Passenger, caught 23/9/2006 (National moth night).

Mothing at St Margaret's

Most of the Moth lists and Photographs are from my garden (TR359450) in the village of St Margaret's at Cliffe in Kent. It is situated about 1Km from the sea and has farmland with in 100 metres. The garden is well shrubbed and about 1600 sq metres. I normally run a 125 MV lamp and a 15W actinic light over-night and once the season gets going a couple of other traps. At the moment both are 25W black Lamps. previously I used a 160W blended lamp in one of them. All traps are home made. Trapping dates refer to the date the trap was put out.
I try and identify all the Macro Moths, with the micros I am not at all systematic, I do more than I used to with the help of the new book, but there are some that do get through.


Wednesday, 13 April 2011

Species Lists for 12/4/2011 and a Pug (Edited again!)

Again a poor night but one new species for the year, a pug. I believe(d) this to be a Brindled Pug, but would like to know if I'm wrong! The wing span is 20mm.

It seems I might be wrong, and that Oak Tree Pug is possibly the identification. The first telling ID character (from Steve on the UKMoths group) is "the orange streak on the leading edge and trailing edge of the forewing". This is not a character I knew about and is not mentioned in "British and Irish Pug Moths" by A.M.Riley & G.Prior, but I'm now told can also be seen in Brindled. The second is given by Bill Dykes in the comment below. On the other hand Mike on UKMothsgroup says " I was happy that your pug was Brindled. I've found that Oak-tree tends to have more rounded wings and looks smaller than Brindled as a result. ak-tree also shows a broader, more definite discal spot. In saying that, the middle photo of Oak-tree on UKmoths looks very like a Brindled to me. "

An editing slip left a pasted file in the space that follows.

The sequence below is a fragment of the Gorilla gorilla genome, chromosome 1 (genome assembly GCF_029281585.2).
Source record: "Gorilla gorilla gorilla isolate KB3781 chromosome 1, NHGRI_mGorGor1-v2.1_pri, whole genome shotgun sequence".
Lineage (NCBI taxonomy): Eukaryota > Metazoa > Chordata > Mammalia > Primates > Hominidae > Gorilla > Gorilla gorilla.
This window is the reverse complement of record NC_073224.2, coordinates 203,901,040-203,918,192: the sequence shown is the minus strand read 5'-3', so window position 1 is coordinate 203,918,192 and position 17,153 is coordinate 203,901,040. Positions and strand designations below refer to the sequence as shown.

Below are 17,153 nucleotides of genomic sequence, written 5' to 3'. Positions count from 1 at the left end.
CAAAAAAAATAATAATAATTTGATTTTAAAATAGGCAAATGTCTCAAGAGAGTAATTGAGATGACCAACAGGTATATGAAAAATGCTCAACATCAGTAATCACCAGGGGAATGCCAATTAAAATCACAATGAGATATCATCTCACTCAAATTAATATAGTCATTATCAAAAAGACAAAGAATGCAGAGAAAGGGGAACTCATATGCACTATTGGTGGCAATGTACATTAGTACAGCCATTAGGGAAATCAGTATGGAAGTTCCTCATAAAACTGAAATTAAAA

So at the moment I'm not sure, and I've let the moth go. Nigel Jaman and Ben are on the side of Oak-tree and I think that is it on balance.


Oak-tree Pug (Eupithecia dodoneata )

Code Taxon Vernacular Individuals
1853 Eupithecia dodoneata Oak-tree Pug 1
2182 Orthosia cruda Small Quaker 1
2186 Orthosia gracilis Powdered Quaker 1
2187 Orthosia cerasi Common Quaker 9
2188 Orthosia incerta Clouded Drab 1
2189 Orthosia munda Twin-spotted Quaker 1
2190 Orthosia gothica Hebrew Character 12
2243 Xylocampa areola Early Grey 3

29 Moths of 9 Species (9 Macro)

6 comments:

  1. The broad central forewing spot and white patch immediatly beyond make that a pretty typical Oak-tree Pug for me. I would agree with the Tawny Pinion also, but I can't say I'm an expert!

    Bill

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  2. Hi

    Brindled Pug also show these orange streaks

    Tom

    ReplyDelete
  3. Thanks Tom,
    that makes it more complicated!

    ReplyDelete
  4. It is a nice fresh Oak-tree Pug, much stouter and rounder wings are diagnostic.

    ReplyDelete
  5. Thanks Ben, my mentor Nigel Jarman agrees.

    ReplyDelete

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